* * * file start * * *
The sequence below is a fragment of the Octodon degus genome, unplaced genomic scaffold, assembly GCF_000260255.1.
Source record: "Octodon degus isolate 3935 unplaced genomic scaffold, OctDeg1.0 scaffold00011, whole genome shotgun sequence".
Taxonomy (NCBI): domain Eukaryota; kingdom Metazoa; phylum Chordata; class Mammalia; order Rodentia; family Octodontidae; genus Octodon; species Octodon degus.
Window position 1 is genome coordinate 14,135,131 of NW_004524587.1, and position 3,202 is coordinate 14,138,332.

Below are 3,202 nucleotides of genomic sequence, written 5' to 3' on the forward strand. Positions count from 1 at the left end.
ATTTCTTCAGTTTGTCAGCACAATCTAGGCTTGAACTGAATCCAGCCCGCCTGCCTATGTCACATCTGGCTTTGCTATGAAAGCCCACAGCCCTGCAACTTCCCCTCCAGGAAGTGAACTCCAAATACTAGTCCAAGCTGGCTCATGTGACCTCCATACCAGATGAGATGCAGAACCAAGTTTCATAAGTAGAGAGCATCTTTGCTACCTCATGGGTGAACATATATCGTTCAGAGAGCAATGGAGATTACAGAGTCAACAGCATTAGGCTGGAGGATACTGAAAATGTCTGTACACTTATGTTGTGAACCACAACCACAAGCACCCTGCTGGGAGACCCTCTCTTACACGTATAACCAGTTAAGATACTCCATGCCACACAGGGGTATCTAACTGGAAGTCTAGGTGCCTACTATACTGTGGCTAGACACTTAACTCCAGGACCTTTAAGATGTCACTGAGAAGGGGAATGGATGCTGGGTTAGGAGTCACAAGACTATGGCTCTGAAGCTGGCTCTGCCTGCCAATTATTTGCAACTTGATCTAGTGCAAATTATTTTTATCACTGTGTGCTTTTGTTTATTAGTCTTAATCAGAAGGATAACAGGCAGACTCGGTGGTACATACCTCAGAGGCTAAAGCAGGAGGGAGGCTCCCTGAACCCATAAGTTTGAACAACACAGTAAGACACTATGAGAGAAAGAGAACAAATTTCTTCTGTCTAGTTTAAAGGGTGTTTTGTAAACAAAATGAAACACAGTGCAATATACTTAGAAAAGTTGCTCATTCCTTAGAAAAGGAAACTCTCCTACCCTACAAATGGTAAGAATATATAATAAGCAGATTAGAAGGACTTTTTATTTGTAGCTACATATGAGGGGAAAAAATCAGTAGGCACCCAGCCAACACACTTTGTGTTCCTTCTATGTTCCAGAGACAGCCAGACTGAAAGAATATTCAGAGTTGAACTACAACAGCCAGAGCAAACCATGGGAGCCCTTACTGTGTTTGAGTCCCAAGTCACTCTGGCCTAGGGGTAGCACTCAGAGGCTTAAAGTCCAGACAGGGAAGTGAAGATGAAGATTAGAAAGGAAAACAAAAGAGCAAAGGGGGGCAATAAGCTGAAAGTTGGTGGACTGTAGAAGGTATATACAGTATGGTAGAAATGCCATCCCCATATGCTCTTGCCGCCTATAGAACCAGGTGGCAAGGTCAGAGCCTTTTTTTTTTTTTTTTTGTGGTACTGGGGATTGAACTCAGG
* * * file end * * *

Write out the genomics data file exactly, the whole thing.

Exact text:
The sequence below is a fragment of the Octodon degus genome, unplaced genomic scaffold, assembly GCF_000260255.1.
Source record: "Octodon degus isolate 3935 unplaced genomic scaffold, OctDeg1.0 scaffold00011, whole genome shotgun sequence".
Taxonomy (NCBI): domain Eukaryota; kingdom Metazoa; phylum Chordata; class Mammalia; order Rodentia; family Octodontidae; genus Octodon; species Octodon degus.
Window position 1 is genome coordinate 14,135,131 of NW_004524587.1, and position 3,202 is coordinate 14,138,332.

Below are 3,202 nucleotides of genomic sequence, written 5' to 3' on the forward strand. Positions count from 1 at the left end.
ATTTCTTCAGTTTGTCAGCACAATCTAGGCTTGAACTGAATCCAGCCCGCCTGCCTATGTCACATCTGGCTTTGCTATGAAAGCCCACAGCCCTGCAACTTCCCCTCCAGGAAGTGAACTCCAAATACTAGTCCAAGCTGGCTCATGTGACCTCCATACCAGATGAGATGCAGAACCAAGTTTCATAAGTAGAGAGCATCTTTGCTACCTCATGGGTGAACATATATCGTTCAGAGAGCAATGGAGATTACAGAGTCAACAGCATTAGGCTGGAGGATACTGAAAATGTCTGTACACTTATGTTGTGAACCACAACCACAAGCACCCTGCTGGGAGACCCTCTCTTACACGTATAACCAGTTAAGATACTCCATGCCACACAGGGGTATCTAACTGGAAGTCTAGGTGCCTACTATACTGTGGCTAGACACTTAACTCCAGGACCTTTAAGATGTCACTGAGAAGGGGAATGGATGCTGGGTTAGGAGTCACAAGACTATGGCTCTGAAGCTGGCTCTGCCTGCCAATTATTTGCAACTTGATCTAGTGCAAATTATTTTTATCACTGTGTGCTTTTGTTTATTAGTCTTAATCAGAAGGATAACAGGCAGACTCGGTGGTACATACCTCAGAGGCTAAAGCAGGAGGGAGGCTCCCTGAACCCATAAGTTTGAACAACACAGTAAGACACTATGAGAGAAAGAGAACAAATTTCTTCTGTCTAGTTTAAAGGGTGTTTTGTAAACAAAATGAAACACAGTGCAATATACTTAGAAAAGTTGCTCATTCCTTAGAAAAGGAAACTCTCCTACCCTACAAATGGTAAGAATATATAATAAGCAGATTAGAAGGACTTTTTATTTGTAGCTACATATGAGGGGAAAAAATCAGTAGGCACCCAGCCAACACACTTTGTGTTCCTTCTATGTTCCAGAGACAGCCAGACTGAAAGAATATTCAGAGTTGAACTACAACAGCCAGAGCAAACCATGGGAGCCCTTACTGTGTTTGAGTCCCAAGTCACTCTGGCCTAGGGGTAGCACTCAGAGGCTTAAAGTCCAGACAGGGAAGTGAAGATGAAGATTAGAAAGGAAAACAAAAGAGCAAAGGGGGGCAATAAGCTGAAAGTTGGTGGACTGTAGAAGGTATATACAGTATGGTAGAAATGCCATCCCCATATGCTCTTGCCGCCTATAGAACCAGGTGGCAAGGTCAGAGCCTTTTTTTTTTTTTTTTTGTGGTACTGGGGATTGAACTCAGG